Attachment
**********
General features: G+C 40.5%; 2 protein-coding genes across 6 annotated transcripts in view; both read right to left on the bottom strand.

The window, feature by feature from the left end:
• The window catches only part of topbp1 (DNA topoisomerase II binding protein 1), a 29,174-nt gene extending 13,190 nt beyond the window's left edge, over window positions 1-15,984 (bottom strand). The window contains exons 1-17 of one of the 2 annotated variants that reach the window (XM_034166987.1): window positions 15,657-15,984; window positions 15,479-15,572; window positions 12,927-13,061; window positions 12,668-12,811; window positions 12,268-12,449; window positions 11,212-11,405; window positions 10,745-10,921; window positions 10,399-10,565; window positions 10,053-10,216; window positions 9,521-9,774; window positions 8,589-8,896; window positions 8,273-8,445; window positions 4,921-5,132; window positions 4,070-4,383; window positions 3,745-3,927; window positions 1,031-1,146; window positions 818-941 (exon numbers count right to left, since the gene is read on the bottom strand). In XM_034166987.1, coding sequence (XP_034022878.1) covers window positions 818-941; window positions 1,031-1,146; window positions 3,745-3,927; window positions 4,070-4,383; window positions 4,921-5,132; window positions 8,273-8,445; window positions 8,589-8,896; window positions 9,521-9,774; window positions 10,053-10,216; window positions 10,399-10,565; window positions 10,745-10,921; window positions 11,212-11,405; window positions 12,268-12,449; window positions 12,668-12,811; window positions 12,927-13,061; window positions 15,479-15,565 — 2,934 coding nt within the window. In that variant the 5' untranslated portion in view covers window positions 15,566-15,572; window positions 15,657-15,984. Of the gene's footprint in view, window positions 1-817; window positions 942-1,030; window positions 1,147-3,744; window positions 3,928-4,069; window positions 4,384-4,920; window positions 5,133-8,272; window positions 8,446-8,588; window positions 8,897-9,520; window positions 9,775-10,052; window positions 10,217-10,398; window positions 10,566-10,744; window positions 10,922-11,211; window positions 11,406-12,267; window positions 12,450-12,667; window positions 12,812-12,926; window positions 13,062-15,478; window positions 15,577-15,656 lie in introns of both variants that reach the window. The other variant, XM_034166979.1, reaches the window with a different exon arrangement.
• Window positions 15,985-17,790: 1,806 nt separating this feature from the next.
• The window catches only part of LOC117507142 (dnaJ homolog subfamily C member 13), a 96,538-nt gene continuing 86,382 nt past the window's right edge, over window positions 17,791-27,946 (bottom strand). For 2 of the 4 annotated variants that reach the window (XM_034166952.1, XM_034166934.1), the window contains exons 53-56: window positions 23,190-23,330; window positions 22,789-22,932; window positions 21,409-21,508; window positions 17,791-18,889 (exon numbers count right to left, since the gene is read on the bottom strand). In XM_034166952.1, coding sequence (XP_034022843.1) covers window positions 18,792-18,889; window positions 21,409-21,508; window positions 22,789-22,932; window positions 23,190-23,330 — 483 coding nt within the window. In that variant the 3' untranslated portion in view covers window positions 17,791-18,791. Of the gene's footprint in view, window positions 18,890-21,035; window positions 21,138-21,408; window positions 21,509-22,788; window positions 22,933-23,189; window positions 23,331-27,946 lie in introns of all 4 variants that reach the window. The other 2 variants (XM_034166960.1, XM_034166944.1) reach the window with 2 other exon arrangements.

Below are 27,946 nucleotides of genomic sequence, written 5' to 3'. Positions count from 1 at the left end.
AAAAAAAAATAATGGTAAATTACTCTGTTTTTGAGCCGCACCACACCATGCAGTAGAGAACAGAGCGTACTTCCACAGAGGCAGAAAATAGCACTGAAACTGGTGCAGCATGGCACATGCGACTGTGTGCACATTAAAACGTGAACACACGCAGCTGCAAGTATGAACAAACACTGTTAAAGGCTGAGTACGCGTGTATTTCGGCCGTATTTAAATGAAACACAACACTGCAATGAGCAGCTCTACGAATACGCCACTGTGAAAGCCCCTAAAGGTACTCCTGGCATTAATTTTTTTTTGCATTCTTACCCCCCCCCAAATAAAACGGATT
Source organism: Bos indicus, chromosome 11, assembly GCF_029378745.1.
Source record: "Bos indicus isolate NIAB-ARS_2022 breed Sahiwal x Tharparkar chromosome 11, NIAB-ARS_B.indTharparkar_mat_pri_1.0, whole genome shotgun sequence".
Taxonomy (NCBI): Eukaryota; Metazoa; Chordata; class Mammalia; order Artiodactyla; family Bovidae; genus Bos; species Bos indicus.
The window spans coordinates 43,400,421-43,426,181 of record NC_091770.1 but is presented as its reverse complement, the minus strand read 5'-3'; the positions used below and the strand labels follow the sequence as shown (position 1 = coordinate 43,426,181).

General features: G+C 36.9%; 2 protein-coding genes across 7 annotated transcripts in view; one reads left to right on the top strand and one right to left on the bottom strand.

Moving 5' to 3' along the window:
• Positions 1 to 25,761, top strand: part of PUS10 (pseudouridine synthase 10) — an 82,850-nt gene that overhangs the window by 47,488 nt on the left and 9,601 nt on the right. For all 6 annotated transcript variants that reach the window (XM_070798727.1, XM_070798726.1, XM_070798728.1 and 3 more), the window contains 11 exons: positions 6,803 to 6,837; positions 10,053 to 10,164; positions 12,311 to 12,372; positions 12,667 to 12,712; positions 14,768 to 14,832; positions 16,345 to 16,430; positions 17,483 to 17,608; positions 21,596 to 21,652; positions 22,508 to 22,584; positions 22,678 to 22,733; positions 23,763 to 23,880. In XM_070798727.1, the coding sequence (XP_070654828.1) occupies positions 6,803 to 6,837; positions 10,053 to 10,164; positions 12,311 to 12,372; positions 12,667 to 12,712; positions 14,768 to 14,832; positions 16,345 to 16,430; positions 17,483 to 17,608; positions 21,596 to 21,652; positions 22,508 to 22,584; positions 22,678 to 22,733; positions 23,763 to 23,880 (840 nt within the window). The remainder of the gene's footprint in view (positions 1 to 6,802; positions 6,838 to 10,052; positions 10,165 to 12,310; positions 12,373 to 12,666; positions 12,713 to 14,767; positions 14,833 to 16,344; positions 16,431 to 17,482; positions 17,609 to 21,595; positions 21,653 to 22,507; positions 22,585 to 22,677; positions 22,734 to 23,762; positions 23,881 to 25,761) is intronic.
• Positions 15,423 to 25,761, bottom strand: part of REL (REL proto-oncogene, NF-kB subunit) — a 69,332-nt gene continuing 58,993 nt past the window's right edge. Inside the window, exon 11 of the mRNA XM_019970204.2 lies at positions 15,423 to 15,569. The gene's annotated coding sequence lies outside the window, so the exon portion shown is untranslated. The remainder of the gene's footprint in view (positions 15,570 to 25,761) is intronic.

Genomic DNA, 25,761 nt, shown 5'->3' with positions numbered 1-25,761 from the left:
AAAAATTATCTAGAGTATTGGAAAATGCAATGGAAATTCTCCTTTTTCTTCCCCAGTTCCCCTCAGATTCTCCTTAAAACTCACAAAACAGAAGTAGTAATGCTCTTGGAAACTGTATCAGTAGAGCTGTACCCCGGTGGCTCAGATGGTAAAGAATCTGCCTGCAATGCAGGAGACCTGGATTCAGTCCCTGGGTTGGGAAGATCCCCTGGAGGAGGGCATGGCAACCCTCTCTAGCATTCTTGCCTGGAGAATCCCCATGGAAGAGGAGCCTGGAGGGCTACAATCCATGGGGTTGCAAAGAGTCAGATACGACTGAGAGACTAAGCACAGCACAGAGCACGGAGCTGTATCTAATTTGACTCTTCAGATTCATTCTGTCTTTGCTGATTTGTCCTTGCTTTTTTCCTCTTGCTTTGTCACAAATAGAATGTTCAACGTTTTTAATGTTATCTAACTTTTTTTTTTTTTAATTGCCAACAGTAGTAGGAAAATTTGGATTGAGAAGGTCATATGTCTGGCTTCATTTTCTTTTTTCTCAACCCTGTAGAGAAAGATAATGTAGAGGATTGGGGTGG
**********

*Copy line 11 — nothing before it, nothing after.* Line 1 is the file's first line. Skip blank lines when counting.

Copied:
The window spans coordinates 43,400,421-43,426,181 of record NC_091770.1 but is presented as its reverse complement, the minus strand read 5'-3'; the positions used below and the strand labels follow the sequence as shown (position 1 = coordinate 43,426,181).